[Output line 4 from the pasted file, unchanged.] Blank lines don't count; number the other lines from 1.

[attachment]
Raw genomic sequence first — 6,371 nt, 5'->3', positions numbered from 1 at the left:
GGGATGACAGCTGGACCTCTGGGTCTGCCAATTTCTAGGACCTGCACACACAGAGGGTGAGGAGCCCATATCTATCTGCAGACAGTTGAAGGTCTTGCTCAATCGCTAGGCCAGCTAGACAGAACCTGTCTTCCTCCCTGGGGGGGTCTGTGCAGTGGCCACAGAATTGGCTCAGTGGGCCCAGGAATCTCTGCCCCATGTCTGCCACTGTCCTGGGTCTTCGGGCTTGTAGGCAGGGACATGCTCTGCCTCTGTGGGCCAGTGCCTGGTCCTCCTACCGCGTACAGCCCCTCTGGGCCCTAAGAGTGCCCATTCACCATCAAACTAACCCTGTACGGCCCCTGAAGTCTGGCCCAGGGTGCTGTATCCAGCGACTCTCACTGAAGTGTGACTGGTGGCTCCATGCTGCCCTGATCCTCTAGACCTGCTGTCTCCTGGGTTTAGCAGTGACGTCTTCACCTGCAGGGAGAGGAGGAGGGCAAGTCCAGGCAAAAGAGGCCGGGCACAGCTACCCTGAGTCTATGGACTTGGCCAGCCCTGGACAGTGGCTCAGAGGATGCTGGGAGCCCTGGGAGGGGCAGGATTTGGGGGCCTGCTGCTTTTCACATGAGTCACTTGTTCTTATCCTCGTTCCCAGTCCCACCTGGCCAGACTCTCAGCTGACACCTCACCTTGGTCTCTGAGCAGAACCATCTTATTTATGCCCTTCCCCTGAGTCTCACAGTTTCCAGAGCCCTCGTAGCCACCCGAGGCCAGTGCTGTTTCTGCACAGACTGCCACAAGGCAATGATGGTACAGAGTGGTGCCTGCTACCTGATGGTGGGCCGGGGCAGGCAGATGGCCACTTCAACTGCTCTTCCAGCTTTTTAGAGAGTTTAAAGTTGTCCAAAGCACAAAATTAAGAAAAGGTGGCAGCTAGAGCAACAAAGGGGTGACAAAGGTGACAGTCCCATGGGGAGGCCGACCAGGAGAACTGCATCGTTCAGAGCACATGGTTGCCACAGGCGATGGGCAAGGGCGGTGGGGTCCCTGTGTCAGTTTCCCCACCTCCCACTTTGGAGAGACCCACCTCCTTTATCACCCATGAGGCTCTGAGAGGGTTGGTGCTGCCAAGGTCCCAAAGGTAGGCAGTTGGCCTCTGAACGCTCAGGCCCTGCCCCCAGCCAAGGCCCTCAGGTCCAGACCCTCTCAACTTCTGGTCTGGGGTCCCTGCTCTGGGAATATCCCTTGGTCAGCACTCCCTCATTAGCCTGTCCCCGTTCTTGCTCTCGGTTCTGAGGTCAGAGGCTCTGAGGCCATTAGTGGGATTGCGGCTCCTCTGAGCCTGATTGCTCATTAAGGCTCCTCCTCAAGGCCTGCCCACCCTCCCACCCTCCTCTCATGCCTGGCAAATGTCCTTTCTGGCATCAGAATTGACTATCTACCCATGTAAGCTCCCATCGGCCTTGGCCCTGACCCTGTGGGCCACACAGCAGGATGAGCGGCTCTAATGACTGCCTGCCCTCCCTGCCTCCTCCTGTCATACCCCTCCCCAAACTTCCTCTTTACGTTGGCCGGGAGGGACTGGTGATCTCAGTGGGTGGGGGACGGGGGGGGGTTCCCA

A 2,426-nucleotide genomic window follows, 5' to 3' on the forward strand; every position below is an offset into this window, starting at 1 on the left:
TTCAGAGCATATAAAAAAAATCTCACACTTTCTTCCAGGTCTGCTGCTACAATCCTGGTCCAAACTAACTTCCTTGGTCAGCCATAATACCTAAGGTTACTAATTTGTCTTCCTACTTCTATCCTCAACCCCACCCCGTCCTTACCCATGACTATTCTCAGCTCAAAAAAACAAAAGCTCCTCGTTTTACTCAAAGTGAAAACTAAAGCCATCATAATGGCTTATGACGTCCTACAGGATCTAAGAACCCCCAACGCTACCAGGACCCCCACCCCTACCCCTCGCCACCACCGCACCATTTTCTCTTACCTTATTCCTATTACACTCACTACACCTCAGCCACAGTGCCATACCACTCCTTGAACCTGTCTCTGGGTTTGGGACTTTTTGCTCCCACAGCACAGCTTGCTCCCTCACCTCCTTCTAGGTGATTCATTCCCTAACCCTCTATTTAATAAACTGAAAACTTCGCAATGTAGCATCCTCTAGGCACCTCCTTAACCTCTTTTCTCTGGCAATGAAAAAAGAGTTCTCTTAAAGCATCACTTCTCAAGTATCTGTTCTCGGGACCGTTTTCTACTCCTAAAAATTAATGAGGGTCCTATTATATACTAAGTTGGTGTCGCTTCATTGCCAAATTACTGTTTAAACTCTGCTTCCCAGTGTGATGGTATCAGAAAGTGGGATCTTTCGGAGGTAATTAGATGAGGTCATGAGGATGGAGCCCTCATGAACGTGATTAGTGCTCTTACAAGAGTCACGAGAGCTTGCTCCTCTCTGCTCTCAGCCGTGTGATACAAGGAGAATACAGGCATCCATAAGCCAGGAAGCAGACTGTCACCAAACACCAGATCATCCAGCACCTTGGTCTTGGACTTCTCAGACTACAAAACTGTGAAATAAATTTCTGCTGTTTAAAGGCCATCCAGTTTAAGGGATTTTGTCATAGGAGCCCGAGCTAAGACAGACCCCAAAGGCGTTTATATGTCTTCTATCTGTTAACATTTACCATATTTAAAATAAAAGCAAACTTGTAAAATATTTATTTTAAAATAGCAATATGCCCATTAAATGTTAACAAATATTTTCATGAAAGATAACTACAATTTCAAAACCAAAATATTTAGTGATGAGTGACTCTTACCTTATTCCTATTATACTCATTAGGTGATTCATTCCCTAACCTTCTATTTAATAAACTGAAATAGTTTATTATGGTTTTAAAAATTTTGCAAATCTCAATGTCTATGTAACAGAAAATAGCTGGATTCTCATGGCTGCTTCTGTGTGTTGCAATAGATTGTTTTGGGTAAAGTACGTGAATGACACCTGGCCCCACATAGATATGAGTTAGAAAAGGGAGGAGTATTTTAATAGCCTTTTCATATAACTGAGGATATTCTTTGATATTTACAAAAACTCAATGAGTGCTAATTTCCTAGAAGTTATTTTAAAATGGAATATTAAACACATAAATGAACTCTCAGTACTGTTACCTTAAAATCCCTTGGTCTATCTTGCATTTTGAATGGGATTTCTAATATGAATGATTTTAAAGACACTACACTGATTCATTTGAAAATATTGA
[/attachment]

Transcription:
TTCAGAGCATATAAAAAAAATCTCACACTTTCTTCCAGGTCTGCTGCTACAATCCTGGTCCAAACTAACTTCCTTGGTCAGCCATAATACCTAAGGTTACTAATTTGTCTTCCTACTTCTATCCTCAACCCCACCCCGTCCTTACCCATGACTATTCTCAGCTCAAAAAAACAAAAGCTCCTCGTTTTACTCAAAGTGAAAACTAAAGCCATCATAATGGCTTATGACGTCCTACAGGATCTAAGAACCCCCAACGCTACCAGGACCCCCACCCCTACCCCTCGCCACCACCGCACCATTTTCTCTTACCTTATTCCTATTACACTCACTACACCTCAGCCACAGTGCCATACCACTCCTTGAACCTGTCTCTGGGTTTGGGACTTTTTGCTCCCACAGCACAGCTTGCTCCCTCACCTCCTTCTAGGTGATTCATTCCCTAACCCTCTATTTAATAAACTGAAAACTTCGCAATGTAGCATCCTCTAGGCACCTCCTTAACCTCTTTTCTCTGGCAATGAAAAAAGAGTTCTCTTAAAGCATCACTTCTCAAGTATCTGTTCTCGGGACCGTTTTCTACTCCTAAAAATTAATGAGGGTCCTATTATATACTAAGTTGGTGTCGCTTCATTGCCAAATTACTGTTTAAACTCTGCTTCCCAGTGTGATGGTATCAGAAAGTGGGATCTTTCGGAGGTAATTAGATGAGGTCATGAGGATGGAGCCCTCATGAACGTGATTAGTGCTCTTACAAGAGTCACGAGAGCTTGCTCCTCTCTGCTCTCAGCCGTGTGATACAAGGAGAATACAGGCATCCATAAGCCAGGAAGCAGACTGTCACCAAACACCAGATCATCCAGCACCTTGGTCTTGGACTTCTCAGACTACAAAACTGTGAAATAAATTTCTGCTGTTTAAAGGCCATCCAGTTTAAGGGATTTTGTCATAGGAGCCCGAGCTAAGACAGACCCCAAAGGCGTTTATATGTCTTCTATCTGTTAACATTTACCATATTTAAAATAAAAGCAAACTTGTAAAATATTTATTTTAAAATAGCAATATGCCCATTAAATGTTAACAAATATTTTCATGAAAGATAACTACAATTTCAAAACCAAAATATTTAGTGATGAGTGACTCTTACCTTATTCCTATTATACTCATTAGGTGATTCATTCCCTAACCTTCTATTTAATAAACTGAAATAGTTTATTATGGTTTTAAAAATTTTGCAAATCTCAATGTCTATGTAACAGAAAATAGCTGGATTCTCATGGCTGCTTCTGTGTGTTGCAATAGATTGTTTTGGGTAAAGTACGTGAATGACACCTGGCCCCACATAGATATGAGTTAGAAAAGGGAGGAGTATTTTAATAGCCTTTTCATATAACTGAGGATATTCTTTGATATTTACAAAAACTCAATGAGTGCTAATTTCCTAGAAGTTATTTTAAAATGGAATATTAAACACATAAATGAACTCTCAGTACTGTTACCTTAAAATCCCTTGGTCTATCTTGCATTTTGAATGGGATTTCTAATATGAATGATTTTAAAGACACTACACTGATTCATTTGAAAATATTGA